Chapter 5 on veterinary medicine is rather short. It builds its central argument on accepted studies that parse the creative tensions between Western and Chinese medicine in a modernizing China (e.g., works by Sean Lei, Kim Taylor, and Xiaoping Fang). I would have wished for more contextualization of livestock science and more conceptualization drawing from the field of animal studies in this chapter. Still, it is one of the few studies on veterinary medicine in communist China. (I would refer interested readers to Liz P. Y. Chee’s Mao’s Bestiary as well.)
A brief final chapter comments on how science and the ideology of science were reconfigured in the transition to the Reform era. The authors note that there were changes, but there were also relevant—if often neglected—continuities.
The book makes excellent use of a wide range of printed sources, especially materials for science dissemination. Although scholars have mined similar publications, it is still impressive to see the range and amount of sources brought under examination. In addition to books and magazines, the authors have combed through pamphlets, manuals, posters, documentary films, and lantern slides. This concise study doesn’t aim to tell a rich narrative history of science in Mao-era China; rather, the chapters function mainly as interlinked essays on a limited selection of phenomena that demonstrate science as a heterogeneous field of knowledge production and cultural practice in the Mao era. Taken together, they provide a valuable perspective on how to think about the complex picture of science during the often tumultuous early decades of the PRC. As such, Knowledge Production in Mao-Era China: Learning from the Masses is of great interest and deserves the attention of readers, including those engaged in cultural studies.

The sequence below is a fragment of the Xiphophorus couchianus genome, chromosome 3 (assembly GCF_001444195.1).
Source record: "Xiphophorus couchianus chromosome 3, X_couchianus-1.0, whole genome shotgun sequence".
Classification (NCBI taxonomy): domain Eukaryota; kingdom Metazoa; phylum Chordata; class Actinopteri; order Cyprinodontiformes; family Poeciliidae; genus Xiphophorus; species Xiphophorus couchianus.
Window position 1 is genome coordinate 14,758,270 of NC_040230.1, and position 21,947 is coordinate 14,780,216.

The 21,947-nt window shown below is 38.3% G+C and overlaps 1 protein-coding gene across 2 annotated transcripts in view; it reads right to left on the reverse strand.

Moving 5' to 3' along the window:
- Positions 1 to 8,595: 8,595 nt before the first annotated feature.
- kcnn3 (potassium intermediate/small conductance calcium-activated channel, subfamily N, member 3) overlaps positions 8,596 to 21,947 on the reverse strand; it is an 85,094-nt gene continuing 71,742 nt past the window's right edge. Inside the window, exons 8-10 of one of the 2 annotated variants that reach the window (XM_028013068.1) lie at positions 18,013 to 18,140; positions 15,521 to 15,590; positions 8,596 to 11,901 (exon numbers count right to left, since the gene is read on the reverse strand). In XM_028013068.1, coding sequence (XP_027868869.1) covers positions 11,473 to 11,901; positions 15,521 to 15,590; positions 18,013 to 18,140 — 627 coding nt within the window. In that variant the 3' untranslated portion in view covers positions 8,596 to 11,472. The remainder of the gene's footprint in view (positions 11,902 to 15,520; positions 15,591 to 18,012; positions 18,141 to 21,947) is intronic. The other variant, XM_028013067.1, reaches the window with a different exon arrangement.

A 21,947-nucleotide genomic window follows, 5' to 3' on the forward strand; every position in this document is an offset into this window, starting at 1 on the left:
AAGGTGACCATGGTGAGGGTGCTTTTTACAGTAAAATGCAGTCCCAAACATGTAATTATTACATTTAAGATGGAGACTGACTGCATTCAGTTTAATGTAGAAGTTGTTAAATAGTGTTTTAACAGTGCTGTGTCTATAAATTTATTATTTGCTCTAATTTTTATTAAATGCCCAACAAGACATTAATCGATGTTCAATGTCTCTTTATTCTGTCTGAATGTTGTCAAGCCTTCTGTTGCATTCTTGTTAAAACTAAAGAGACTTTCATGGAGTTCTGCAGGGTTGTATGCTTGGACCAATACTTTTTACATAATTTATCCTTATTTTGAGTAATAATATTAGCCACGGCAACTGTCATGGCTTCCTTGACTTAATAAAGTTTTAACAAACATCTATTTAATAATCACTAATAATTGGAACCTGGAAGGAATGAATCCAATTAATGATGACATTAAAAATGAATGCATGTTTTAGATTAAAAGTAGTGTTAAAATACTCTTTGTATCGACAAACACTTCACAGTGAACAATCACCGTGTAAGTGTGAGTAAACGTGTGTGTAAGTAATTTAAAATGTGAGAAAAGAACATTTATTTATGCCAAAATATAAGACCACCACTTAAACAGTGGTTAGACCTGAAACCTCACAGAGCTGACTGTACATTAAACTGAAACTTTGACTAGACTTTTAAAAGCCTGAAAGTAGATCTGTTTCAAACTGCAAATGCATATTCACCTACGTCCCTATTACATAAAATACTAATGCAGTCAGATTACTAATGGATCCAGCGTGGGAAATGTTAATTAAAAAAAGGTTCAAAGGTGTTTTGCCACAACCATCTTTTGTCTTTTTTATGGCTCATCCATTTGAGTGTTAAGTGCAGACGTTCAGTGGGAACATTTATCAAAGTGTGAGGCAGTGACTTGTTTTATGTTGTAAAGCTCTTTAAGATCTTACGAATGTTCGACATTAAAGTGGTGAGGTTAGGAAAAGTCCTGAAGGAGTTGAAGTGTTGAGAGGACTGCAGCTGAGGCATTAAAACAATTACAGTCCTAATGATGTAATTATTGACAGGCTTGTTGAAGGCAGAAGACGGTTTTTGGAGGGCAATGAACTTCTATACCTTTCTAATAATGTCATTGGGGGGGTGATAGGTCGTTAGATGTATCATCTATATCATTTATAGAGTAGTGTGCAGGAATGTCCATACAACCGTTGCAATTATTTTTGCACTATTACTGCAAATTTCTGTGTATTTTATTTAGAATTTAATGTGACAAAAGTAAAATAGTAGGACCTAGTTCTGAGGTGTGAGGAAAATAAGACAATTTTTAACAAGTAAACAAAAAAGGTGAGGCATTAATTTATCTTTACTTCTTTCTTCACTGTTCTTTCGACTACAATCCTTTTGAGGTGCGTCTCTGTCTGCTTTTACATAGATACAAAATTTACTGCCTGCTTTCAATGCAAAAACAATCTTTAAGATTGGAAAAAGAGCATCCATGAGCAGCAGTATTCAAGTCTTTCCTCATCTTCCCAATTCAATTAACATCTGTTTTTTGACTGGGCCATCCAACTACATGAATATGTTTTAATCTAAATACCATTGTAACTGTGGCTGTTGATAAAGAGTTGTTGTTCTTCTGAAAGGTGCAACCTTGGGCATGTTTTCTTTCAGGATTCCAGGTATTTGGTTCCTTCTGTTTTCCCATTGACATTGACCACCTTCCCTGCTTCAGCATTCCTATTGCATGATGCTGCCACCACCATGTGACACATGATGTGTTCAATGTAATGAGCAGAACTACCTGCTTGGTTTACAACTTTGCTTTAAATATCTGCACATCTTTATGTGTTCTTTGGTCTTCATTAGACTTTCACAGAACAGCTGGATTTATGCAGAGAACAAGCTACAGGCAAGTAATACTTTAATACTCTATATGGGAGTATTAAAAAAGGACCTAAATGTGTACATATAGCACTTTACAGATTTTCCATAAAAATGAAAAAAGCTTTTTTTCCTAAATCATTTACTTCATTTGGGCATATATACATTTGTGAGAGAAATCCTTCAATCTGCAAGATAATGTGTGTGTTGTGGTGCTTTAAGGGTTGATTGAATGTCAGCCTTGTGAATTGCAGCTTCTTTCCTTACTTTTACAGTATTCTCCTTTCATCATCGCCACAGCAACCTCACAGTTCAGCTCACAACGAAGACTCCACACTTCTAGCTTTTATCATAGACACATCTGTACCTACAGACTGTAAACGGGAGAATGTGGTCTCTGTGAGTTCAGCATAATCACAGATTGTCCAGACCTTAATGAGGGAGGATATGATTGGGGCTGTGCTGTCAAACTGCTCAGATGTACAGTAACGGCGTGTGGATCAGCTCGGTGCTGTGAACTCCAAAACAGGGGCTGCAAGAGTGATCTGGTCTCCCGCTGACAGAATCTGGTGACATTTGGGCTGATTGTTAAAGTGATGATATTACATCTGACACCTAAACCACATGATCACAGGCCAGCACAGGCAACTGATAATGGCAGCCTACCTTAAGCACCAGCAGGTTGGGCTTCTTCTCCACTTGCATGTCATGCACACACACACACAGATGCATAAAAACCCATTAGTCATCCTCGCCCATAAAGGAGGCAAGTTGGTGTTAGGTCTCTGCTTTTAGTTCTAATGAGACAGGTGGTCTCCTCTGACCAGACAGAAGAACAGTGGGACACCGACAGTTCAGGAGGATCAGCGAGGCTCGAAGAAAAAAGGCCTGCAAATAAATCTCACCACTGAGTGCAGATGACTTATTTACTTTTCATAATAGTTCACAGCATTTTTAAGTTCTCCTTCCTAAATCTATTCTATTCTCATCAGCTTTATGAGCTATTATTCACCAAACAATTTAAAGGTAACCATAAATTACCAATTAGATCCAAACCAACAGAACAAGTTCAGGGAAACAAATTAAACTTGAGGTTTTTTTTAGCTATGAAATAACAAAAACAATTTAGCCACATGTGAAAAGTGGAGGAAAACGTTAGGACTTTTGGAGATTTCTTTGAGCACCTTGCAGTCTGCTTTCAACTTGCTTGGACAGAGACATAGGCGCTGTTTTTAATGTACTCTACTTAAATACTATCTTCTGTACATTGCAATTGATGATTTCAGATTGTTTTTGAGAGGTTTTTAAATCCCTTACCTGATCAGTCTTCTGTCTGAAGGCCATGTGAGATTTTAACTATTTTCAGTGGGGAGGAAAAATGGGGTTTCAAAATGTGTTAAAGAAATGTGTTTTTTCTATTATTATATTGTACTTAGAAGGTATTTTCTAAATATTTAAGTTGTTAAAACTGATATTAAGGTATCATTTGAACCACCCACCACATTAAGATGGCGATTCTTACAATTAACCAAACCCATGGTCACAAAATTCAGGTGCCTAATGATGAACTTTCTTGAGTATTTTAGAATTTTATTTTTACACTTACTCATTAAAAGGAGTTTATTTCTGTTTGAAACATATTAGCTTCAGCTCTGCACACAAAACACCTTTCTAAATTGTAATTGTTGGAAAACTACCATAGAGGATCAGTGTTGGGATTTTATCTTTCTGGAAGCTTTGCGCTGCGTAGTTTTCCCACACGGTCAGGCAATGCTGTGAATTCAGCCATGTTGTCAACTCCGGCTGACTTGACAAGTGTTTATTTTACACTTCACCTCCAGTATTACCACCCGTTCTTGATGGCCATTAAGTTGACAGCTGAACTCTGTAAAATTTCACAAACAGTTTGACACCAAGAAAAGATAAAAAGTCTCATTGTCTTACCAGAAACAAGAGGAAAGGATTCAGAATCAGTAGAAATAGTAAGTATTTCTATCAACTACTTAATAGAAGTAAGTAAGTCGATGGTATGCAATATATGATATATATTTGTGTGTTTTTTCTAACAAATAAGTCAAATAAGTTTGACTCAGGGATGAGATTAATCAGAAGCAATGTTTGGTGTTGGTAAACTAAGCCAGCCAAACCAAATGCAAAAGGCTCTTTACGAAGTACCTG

Binghamton University (S.U.N.Y.)